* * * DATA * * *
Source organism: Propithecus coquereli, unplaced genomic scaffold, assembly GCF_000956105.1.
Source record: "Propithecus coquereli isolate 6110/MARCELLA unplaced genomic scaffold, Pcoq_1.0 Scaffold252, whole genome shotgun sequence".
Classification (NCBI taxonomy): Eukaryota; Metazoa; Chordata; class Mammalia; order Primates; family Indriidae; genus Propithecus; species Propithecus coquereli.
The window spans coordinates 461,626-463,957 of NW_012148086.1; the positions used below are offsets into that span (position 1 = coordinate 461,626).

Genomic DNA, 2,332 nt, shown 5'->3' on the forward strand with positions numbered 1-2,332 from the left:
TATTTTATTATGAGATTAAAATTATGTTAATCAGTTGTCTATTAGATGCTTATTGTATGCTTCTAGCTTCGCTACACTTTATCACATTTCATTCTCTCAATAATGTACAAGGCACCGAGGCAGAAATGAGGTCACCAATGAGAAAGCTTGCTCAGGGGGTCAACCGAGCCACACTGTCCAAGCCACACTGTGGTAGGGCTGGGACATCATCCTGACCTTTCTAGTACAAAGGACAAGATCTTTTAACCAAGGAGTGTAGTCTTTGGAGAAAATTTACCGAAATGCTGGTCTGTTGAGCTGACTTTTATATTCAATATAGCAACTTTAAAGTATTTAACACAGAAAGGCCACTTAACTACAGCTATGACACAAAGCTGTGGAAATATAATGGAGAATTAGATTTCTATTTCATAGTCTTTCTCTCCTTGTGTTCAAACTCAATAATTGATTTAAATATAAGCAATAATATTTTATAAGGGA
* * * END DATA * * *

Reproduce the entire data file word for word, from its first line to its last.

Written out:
Source organism: Propithecus coquereli, unplaced genomic scaffold, assembly GCF_000956105.1.
Source record: "Propithecus coquereli isolate 6110/MARCELLA unplaced genomic scaffold, Pcoq_1.0 Scaffold252, whole genome shotgun sequence".
Classification (NCBI taxonomy): Eukaryota; Metazoa; Chordata; class Mammalia; order Primates; family Indriidae; genus Propithecus; species Propithecus coquereli.
The window spans coordinates 461,626-463,957 of NW_012148086.1; the positions used below are offsets into that span (position 1 = coordinate 461,626).

Genomic DNA, 2,332 nt, shown 5'->3' on the forward strand with positions numbered 1-2,332 from the left:
TATTTTATTATGAGATTAAAATTATGTTAATCAGTTGTCTATTAGATGCTTATTGTATGCTTCTAGCTTCGCTACACTTTATCACATTTCATTCTCTCAATAATGTACAAGGCACCGAGGCAGAAATGAGGTCACCAATGAGAAAGCTTGCTCAGGGGGTCAACCGAGCCACACTGTCCAAGCCACACTGTGGTAGGGCTGGGACATCATCCTGACCTTTCTAGTACAAAGGACAAGATCTTTTAACCAAGGAGTGTAGTCTTTGGAGAAAATTTACCGAAATGCTGGTCTGTTGAGCTGACTTTTATATTCAATATAGCAACTTTAAAGTATTTAACACAGAAAGGCCACTTAACTACAGCTATGACACAAAGCTGTGGAAATATAATGGAGAATTAGATTTCTATTTCATAGTCTTTCTCTCCTTGTGTTCAAACTCAATAATTGATTTAAATATAAGCAATAATATTTTATAAGGGA